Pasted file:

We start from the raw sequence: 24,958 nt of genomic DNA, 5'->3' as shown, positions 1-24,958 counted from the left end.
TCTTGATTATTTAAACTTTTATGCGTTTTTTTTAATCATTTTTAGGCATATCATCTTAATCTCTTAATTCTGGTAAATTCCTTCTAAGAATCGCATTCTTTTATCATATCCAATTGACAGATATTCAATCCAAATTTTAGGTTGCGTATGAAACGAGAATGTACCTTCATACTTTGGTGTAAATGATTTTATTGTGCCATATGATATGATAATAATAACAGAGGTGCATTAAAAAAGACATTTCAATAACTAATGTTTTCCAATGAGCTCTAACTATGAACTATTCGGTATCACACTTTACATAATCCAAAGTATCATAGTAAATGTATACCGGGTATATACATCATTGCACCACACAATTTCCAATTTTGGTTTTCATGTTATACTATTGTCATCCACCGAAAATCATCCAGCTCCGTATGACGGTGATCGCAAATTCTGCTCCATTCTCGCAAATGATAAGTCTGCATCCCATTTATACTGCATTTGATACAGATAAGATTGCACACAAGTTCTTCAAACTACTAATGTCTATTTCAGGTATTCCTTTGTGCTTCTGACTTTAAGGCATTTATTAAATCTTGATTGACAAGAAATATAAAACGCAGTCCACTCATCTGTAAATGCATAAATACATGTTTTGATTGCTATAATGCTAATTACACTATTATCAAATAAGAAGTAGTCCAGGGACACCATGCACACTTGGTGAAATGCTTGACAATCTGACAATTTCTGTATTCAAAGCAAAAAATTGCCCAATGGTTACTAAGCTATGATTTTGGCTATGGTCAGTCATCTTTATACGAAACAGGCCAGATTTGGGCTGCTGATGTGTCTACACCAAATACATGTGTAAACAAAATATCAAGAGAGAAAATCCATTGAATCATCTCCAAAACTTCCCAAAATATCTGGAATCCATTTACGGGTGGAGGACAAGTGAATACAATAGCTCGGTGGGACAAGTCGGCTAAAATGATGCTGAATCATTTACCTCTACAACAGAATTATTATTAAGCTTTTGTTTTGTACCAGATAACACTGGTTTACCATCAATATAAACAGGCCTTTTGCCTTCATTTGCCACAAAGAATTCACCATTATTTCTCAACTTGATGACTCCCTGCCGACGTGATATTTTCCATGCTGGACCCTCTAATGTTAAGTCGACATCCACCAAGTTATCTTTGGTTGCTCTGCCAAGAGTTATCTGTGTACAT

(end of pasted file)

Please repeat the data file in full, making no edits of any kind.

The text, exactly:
We start from the raw sequence: 24,958 nt of genomic DNA, 5'->3' as shown, positions 1-24,958 counted from the left end.
TCTTGATTATTTAAACTTTTATGCGTTTTTTTTAATCATTTTTAGGCATATCATCTTAATCTCTTAATTCTGGTAAATTCCTTCTAAGAATCGCATTCTTTTATCATATCCAATTGACAGATATTCAATCCAAATTTTAGGTTGCGTATGAAACGAGAATGTACCTTCATACTTTGGTGTAAATGATTTTATTGTGCCATATGATATGATAATAATAACAGAGGTGCATTAAAAAAGACATTTCAATAACTAATGTTTTCCAATGAGCTCTAACTATGAACTATTCGGTATCACACTTTACATAATCCAAAGTATCATAGTAAATGTATACCGGGTATATACATCATTGCACCACACAATTTCCAATTTTGGTTTTCATGTTATACTATTGTCATCCACCGAAAATCATCCAGCTCCGTATGACGGTGATCGCAAATTCTGCTCCATTCTCGCAAATGATAAGTCTGCATCCCATTTATACTGCATTTGATACAGATAAGATTGCACACAAGTTCTTCAAACTACTAATGTCTATTTCAGGTATTCCTTTGTGCTTCTGACTTTAAGGCATTTATTAAATCTTGATTGACAAGAAATATAAAACGCAGTCCACTCATCTGTAAATGCATAAATACATGTTTTGATTGCTATAATGCTAATTACACTATTATCAAATAAGAAGTAGTCCAGGGACACCATGCACACTTGGTGAAATGCTTGACAATCTGACAATTTCTGTATTCAAAGCAAAAAATTGCCCAATGGTTACTAAGCTATGATTTTGGCTATGGTCAGTCATCTTTATACGAAACAGGCCAGATTTGGGCTGCTGATGTGTCTACACCAAATACATGTGTAAACAAAATATCAAGAGAGAAAATCCATTGAATCATCTCCAAAACTTCCCAAAATATCTGGAATCCATTTACGGGTGGAGGACAAGTGAATACAATAGCTCGGTGGGACAAGTCGGCTAAAATGATGCTGAATCATTTACCTCTACAACAGAATTATTATTAAGCTTTTGTTTTGTACCAGATAACACTGGTTTACCATCAATATAAACAGGCCTTTTGCCTTCATTTGCCACAAAGAATTCACCATTATTTCTCAACTTGATGACTCCCTGCCGACGTGATATTTTCCATGCTGGACCCTCTAATGTTAAGTCGACATCCACCAAGTTATCTTTGGTTGCTCTGCCAAGAGTTATCTGTGTACAT